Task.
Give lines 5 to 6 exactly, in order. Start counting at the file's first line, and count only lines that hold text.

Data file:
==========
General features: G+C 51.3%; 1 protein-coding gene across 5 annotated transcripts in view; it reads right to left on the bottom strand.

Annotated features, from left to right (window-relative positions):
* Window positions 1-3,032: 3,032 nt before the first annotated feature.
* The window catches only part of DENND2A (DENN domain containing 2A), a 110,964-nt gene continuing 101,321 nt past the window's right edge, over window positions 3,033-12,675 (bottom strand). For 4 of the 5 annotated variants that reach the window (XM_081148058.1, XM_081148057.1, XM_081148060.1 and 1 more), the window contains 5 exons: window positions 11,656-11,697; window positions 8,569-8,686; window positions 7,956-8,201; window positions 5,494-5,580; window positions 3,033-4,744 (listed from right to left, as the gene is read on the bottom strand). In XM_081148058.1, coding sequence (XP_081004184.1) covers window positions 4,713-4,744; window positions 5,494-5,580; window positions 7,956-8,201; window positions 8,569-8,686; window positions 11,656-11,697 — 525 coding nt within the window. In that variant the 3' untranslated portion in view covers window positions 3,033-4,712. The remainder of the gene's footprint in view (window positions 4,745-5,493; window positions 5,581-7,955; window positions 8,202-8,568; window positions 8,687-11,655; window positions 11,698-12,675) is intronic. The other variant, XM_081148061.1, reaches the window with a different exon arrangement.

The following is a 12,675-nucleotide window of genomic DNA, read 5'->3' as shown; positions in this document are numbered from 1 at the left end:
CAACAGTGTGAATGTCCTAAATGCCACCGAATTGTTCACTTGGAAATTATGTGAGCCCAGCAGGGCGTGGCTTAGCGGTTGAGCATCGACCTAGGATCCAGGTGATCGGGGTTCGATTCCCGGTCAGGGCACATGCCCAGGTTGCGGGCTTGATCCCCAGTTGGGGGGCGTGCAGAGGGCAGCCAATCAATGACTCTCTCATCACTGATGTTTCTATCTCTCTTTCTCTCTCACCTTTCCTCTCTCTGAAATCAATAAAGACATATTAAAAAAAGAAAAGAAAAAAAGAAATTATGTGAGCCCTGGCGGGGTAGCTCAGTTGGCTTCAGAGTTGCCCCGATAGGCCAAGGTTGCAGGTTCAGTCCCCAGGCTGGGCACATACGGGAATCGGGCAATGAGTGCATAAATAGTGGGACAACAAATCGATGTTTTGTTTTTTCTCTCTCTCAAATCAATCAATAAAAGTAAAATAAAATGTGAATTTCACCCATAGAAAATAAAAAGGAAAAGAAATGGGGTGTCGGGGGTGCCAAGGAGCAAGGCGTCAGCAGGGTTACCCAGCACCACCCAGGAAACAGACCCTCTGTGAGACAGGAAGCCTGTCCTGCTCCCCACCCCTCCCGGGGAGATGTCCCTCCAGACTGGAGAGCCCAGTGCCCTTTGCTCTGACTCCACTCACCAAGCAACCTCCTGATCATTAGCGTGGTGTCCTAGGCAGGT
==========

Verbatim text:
The following is a 12,675-nucleotide window of genomic DNA, read 5'->3' as shown; positions in this document are numbered from 1 at the left end:
CAACAGTGTGAATGTCCTAAATGCCACCGAATTGTTCACTTGGAAATTATGTGAGCCCAGCAGGGCGTGGCTTAGCGGTTGAGCATCGACCTAGGATCCAGGTGATCGGGGTTCGATTCCCGGTCAGGGCACATGCCCAGGTTGCGGGCTTGATCCCCAGTTGGGGGGCGTGCAGAGGGCAGCCAATCAATGACTCTCTCATCACTGATGTTTCTATCTCTCTTTCTCTCTCACCTTTCCTCTCTCTGAAATCAATAAAGACATATTAAAAAAAGAAAAGAAAAAAAGAAATTATGTGAGCCCTGGCGGGGTAGCTCAGTTGGCTTCAGAGTTGCCCCGATAGGCCAAGGTTGCAGGTTCAGTCCCCAGGCTGGGCACATACGGGAATCGGGCAATGAGTGCATAAATAGTGGGACAACAAATCGATGTTTTGTTTTTTCTCTCTCTCAAATCAATCAATAAAAGTAAAATAAAATGTGAATTTCACCCATAGAAAATAAAAAGGAAAAGAAATGGGGTGTCGGGGGTGCCAAGGAGCAAGGCGTCAGCAGGGTTACCCAGCACCACCCAGGAAACAGACCCTCTGTGAGACAGGAAGCCTGTCCTGCTCCCCACCCCTCCCGGGGAGATGTCCCTCCAGACTGGAGAGCCCAGTGCCCTTTGCTCTGACTCCACTCACCAAGCAACCTCCTGATCATTAGCGTGGTGTCCTAGGCAGGT